Next up was another traditional in “The Ghost of Caleb Meyer.” With a perfectly harmonized title line, every seat settled back in silence. This one spotlighted Sims throaty and emotional vocal work that sent goosebumps throughout the room. The beginning chugged along and built steam with every stanza, finishing big and moving many attendees out of their seats to get down at the back of the hall. Showing again their love to engage with their audience, Adams took to the microphone, “That’s a song from our top girl Gillian Welch. If you know who that is, you probably also have a shrine built to her in your bedroom too. Top girl, Gillian Welch.”
Adams continued: “We’re gonna get Emma to break your heart here.” Laying down the upright bass, Emma Rose strapped on the guitar and laid out a beautiful version of “The Blackest Crow” and unleashed her soft, sultry voice on the onlookers. At its close, the four left many wiping their eyes and their heartstrings strummed.
Making time for more banter, Sims and Adams volleyed back and forth.
BS: “We are going to feature our mysterious….,” gazing down the end of the row at violinist Eve Panning.
JE: “We are just moving down the line. Did you think about that?” noting that each of the prior tunes’ leaders followed the positioning of the members of the band on stage.
BS: “I didn’t. We are. Lots of serendipity in this band. Just like weird synchronicity. But we are going to keep moving down the line here as Joy astutely pointed out. Dr Joy. You can call her Dr. Joy Adams.”
JE: “Please don’t.”
BS: “But You can. She doesn’t want you to, but you can. Technically you would be correct if you did.”
JE: “Correct, but I only pull it out when I need to. You know, when some middle-aged…. uh, I’m just not going to go there. Well, you know, when someone is trying to show me a chord….”
BS: “They’re like “did you bring a DI?””, Sims imitating a middle-aged music head.
JE: Continuing with the Sims emulation, “So if there’s a C there, it’s a C chord. You can put anything from a C major arpeggio there. I’m like “I have a Doctorate in Music. F&ck you.” That’s what all that was worth. Ten years of college so I could say that.”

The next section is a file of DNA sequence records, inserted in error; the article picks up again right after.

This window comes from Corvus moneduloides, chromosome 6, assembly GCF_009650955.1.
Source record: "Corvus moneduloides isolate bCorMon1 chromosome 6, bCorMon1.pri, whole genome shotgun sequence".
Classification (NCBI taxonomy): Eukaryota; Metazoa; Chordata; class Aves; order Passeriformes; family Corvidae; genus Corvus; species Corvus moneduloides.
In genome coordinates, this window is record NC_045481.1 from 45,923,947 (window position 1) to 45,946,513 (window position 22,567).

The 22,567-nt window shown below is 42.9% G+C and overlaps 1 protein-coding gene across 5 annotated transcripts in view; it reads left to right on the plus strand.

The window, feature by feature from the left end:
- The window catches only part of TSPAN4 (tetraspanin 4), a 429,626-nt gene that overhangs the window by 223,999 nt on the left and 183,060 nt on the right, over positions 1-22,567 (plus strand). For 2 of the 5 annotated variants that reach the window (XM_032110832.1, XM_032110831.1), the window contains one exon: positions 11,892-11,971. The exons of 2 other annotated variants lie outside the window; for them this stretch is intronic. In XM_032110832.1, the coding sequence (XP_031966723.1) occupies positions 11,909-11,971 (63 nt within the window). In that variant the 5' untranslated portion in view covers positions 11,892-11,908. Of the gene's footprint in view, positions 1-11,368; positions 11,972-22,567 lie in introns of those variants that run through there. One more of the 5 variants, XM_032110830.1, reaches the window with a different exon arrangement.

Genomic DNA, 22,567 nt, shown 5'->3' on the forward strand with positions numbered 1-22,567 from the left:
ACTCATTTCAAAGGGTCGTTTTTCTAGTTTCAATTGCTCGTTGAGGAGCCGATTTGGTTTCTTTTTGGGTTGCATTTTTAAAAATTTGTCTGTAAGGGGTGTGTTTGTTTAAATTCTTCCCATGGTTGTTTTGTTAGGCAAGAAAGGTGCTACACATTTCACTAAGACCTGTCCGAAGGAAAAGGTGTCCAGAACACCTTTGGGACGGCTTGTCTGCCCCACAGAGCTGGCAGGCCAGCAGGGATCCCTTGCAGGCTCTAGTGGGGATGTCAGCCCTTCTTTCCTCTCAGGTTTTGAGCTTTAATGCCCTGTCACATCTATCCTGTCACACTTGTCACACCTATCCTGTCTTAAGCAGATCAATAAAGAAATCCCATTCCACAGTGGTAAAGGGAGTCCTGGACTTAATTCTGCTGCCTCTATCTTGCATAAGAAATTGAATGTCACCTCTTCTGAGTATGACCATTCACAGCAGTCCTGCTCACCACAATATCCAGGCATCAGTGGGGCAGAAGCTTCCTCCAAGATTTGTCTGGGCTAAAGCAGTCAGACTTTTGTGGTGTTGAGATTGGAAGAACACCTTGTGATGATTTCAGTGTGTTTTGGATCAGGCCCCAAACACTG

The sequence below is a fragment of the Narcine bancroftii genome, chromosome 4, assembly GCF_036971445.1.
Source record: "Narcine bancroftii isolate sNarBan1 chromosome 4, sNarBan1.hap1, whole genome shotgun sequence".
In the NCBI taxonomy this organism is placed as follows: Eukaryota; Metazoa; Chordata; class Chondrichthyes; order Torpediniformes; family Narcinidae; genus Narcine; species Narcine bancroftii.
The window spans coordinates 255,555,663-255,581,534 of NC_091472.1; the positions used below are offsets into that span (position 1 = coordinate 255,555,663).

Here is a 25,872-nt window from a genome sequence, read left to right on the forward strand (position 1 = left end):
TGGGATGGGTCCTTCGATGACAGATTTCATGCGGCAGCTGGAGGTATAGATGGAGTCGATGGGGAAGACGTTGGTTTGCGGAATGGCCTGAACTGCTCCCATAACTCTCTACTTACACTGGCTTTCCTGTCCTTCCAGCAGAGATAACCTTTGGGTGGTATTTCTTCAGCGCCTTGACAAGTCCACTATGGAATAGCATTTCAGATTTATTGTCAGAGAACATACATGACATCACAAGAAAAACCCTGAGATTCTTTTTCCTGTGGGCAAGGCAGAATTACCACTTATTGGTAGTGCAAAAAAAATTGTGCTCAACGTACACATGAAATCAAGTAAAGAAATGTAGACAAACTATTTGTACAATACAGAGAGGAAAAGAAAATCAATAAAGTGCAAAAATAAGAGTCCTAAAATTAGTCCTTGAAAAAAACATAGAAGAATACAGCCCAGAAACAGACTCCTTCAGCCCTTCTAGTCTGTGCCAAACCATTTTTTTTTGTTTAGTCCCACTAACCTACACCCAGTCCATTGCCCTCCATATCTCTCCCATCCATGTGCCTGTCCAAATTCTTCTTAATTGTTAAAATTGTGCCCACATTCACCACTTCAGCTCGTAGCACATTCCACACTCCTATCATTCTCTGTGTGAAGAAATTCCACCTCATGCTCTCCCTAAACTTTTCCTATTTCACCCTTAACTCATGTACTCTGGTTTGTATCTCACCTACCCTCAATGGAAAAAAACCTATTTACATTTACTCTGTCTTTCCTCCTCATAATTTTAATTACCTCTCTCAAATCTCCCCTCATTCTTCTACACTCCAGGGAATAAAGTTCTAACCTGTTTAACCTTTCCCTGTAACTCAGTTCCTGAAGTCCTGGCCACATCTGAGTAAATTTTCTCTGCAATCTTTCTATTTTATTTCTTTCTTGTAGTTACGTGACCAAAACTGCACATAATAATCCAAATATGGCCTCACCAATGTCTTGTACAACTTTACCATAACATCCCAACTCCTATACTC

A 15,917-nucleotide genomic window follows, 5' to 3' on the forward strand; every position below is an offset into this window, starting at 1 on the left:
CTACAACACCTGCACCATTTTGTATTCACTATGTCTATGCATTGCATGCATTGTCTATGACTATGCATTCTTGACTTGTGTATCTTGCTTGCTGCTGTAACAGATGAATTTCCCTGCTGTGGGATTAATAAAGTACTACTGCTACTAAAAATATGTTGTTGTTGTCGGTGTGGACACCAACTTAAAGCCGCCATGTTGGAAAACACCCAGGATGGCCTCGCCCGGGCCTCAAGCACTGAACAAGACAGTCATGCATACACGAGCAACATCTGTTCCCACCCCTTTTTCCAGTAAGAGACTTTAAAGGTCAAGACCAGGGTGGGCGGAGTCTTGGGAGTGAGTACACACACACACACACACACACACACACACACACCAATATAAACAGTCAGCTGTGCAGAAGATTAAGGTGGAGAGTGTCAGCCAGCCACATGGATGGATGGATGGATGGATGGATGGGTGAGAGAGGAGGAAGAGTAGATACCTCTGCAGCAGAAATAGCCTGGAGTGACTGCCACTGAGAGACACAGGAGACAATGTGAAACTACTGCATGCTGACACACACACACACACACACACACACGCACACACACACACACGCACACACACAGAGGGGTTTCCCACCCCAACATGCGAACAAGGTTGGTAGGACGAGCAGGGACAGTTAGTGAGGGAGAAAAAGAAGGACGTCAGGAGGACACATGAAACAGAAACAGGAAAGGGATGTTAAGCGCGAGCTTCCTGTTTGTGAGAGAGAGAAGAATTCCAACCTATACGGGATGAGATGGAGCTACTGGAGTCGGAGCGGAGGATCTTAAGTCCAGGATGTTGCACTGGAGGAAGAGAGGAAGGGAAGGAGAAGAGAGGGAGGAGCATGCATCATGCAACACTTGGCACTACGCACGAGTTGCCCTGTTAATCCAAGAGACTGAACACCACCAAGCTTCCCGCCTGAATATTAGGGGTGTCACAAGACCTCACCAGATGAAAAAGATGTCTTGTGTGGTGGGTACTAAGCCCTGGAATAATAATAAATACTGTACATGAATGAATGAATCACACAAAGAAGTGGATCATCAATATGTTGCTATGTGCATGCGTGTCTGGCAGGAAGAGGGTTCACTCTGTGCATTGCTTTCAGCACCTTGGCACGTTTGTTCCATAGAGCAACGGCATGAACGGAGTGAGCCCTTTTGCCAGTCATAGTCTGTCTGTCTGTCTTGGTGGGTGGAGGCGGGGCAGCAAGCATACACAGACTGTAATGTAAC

BS: “So you could just burn people when they try to school you. She carries a mighty weight.”
JE: “This is what you have to do to be taken seriously sometimes. Ten years of school.”
BS: “The other end of the spectrum, I have an Associate’s,” Sims proudly stated. “That’s only two years. It was a long time for me. It’s like a doctorate in Bonnie land.”
Leaving the crowd laughing once again, Panning shouldered her fiddle and continued the uplifting feel of the room with an instrumental that put her center stage to show her more than capable talent.
Taking her turn at the schtick, Emma chimed in, “We like to do a variety of things here at Big Richard Incorporated, musically and all other genres of things. We are going to play an old traditional song you might recognize now. It’s by Britany Spears.”
With that, Emma took the reins on “Toxic,” which might have been the first time the tune had been performed in the bluegrass world. As with all things Richard, the quality was of the highest degree and had anyone who was once anti-Brittany rethinking their stance on the pop star.
“Oh, The Dreadful Wind and Rain” was the next choice. Panning alone provided the structure, while the other three focused on vocals. The product: a chilling presentation of the traditional number.
In perfect juxtaposition, the Jimmy Martin classic “Hold Watcha Got” shifted the feeling in The Armory from morose to upbeat and infused the room with cheer, getting many listeners back up and dancing once again.
At the close of the song, Sims returned to the microphone to introduce the next segment of the evening:
“This band is a relatively new band. We are almost one year old. In May, we will be one year old.”
“Happy Birthday!” shouted a voice from the crowd.
Sims addressed the well-wisher, “Thank you. Thank you so much. Part of the allure I guess or the motivation of us to play together is that we each have a really strong leadership and solo ability and so we wanted to showcase that in these more listening room type shows. We are going to feature Joy Adams on this first piece.”
With that introduction, Sims, Rose, and Panning left the stage, leaving Adams and her cello to it.